Sand to the Snake and return to the sea | Along the Waterfront

The little Isuzu hummed, “I’m good to go,” after receiving a drink of Delo 400, so off we went. Midstream the current was running 8 knots, but by hugging the left bank, and working every back eddy with the engine maxed at 2600 RPM for a half hour we finally made it past buoy C-91. Following protocol, I called the lock tender on channel 14 requesting lockage and immediately received a “come right on in skipper”.

It should be noted that the Corps of Engineers’ regulations give commercial traffic preference in locking priority and vessels with hazardous cargo are only locked singly.

We were locked several times when no other traffic was near. Bonneville Dam lock at 86 feet wide, 675 feet long with a 90 foot lift is cavernous. The sun is blocked except at high noon. It takes about 30 minutes for a commercial transit; longer for small craft because the flow of water in or out of the lock is reduced to minimize turbulence. You’re in for a wild ride if locking through with barges. This is with the concurrence of the tug Captain. One lockage discharges 39,079,260 gallons of water.

Five miles down river from the town of Hood River we were sailing running about 7 knots with 30 knots from astern when I sighted what appeared to be white water like a rapid ahead. A quick check of the chart showed nothing.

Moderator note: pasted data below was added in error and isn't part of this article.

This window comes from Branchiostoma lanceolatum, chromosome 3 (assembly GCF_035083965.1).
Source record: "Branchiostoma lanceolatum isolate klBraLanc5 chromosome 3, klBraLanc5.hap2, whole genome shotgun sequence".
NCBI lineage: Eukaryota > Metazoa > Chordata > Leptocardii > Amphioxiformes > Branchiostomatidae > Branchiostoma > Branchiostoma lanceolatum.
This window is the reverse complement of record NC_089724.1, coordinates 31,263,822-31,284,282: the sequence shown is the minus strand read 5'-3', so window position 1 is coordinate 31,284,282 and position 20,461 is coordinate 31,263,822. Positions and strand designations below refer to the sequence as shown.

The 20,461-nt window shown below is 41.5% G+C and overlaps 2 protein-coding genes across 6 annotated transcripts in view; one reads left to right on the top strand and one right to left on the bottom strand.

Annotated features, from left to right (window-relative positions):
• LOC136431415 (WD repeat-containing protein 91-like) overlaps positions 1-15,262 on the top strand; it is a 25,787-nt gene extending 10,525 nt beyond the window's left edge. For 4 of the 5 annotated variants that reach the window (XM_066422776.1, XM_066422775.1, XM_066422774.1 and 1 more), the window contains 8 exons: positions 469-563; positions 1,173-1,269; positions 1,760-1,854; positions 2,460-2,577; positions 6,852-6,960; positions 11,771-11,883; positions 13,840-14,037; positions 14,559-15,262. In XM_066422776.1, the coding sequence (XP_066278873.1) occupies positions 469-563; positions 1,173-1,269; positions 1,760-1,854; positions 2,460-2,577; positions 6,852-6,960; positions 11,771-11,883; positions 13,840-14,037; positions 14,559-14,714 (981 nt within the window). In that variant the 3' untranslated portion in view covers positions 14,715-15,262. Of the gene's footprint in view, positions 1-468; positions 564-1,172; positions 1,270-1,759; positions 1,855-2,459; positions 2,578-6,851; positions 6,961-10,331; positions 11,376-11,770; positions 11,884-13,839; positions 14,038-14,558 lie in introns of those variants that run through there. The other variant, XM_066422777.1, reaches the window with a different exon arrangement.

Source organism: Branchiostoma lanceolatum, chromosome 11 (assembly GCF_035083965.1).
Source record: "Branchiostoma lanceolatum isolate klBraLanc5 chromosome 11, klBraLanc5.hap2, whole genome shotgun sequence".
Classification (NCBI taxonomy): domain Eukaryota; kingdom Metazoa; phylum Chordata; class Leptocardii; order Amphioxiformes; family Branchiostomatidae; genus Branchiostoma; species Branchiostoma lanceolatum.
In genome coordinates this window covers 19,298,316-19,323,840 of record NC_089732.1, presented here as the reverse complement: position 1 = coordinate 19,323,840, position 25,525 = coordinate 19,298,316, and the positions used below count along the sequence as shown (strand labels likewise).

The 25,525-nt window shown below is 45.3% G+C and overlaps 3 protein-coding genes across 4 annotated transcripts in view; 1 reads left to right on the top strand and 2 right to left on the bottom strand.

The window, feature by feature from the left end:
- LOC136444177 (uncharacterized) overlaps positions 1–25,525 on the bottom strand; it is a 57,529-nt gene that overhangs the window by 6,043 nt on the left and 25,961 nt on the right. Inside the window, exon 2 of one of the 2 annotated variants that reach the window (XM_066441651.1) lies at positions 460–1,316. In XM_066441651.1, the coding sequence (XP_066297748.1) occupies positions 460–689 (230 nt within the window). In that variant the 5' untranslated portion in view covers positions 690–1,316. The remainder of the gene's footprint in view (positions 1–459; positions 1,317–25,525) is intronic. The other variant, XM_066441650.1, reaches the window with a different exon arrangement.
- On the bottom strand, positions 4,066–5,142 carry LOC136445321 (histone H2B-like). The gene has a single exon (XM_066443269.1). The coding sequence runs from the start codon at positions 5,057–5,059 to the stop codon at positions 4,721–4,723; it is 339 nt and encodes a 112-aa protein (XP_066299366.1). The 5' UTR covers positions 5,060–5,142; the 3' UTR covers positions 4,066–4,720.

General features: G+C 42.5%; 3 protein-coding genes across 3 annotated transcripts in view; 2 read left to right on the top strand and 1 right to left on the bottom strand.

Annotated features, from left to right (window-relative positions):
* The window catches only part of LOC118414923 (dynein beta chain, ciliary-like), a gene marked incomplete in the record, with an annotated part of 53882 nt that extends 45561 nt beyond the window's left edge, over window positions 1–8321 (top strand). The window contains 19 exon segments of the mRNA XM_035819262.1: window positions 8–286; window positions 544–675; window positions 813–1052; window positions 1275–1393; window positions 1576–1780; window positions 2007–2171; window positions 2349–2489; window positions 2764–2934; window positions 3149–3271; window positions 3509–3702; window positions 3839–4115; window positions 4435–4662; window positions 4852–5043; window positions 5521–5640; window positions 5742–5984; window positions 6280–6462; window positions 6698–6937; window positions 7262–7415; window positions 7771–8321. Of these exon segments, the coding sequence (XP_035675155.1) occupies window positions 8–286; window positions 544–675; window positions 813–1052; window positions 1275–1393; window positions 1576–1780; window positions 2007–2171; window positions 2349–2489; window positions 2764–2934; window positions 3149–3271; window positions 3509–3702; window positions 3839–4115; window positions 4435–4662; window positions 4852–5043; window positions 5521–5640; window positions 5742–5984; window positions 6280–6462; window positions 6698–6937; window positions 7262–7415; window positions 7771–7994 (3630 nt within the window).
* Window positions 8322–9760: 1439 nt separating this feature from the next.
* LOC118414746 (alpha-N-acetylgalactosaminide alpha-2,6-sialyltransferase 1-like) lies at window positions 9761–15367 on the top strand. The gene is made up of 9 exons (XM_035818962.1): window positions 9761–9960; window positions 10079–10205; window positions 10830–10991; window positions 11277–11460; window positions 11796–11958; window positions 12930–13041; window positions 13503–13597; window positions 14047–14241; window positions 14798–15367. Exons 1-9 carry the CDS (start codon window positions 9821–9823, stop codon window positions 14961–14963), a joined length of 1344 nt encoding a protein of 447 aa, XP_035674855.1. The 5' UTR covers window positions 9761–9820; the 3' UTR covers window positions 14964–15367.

As we drew closer –wind surfers – must have been at least a hundred of them flying back and forth across the river. There was no way I could maneuver around them so I invoked the “Tonnage Rule”, as in the biggest vessel has the right of way, and sailed right through them. Theses sailors were fantastic: using the chop of the river current against the wind to leap into the air and scoot off at 20 knots.

Once above Bonneville Dam we were in the “lakes” with about a 1-1.5 knot current against us. The scenery is now changing from coastal forests to sage brush, rocky bluffs 500-1000 feet high, orchards, vineyards and sand. Stark, big, but beautiful in a way.

We prefer to anchor out, but this is not often possible. The river bottom seems to be rock or gravel. My plow or Danforth anchor would just dig a furrow. You could hear the gravel rolling downstream from inside the hull. There are, however, numerous sloughs where good holding can be obtained. We stopped at several small marinas, usually yacht clubs, where we were made most welcome. Maybe because we were a bit of an oddity coming from salt water. The river flow and consequently its height is controlled by the Corps with no notice to mariners, so when looking for a suitable anchorage one must be sure to have a fathom under the keel. You are on your own here as there is no ready assistance available. Stay on the ranges.

Bridges if manned are on Ch. 13. Most remain open except for scheduled trains. Lots of trains along the river carrying grain to Portland. The engineers usually returned a wave with a hoot on their horn.

At Tri-Cities we decided to go up the Snake River to Lewiston, ID, but a fixed bridge two miles above the Palouse River with a vertical clearance of 52 feet (we needed 57) made this our return point, and so we reluctantly reversed our course and headed down river to Astoria. We were 15 days from Astoria to the Palouse River and 11 days down river.

— Next week: The passage home.

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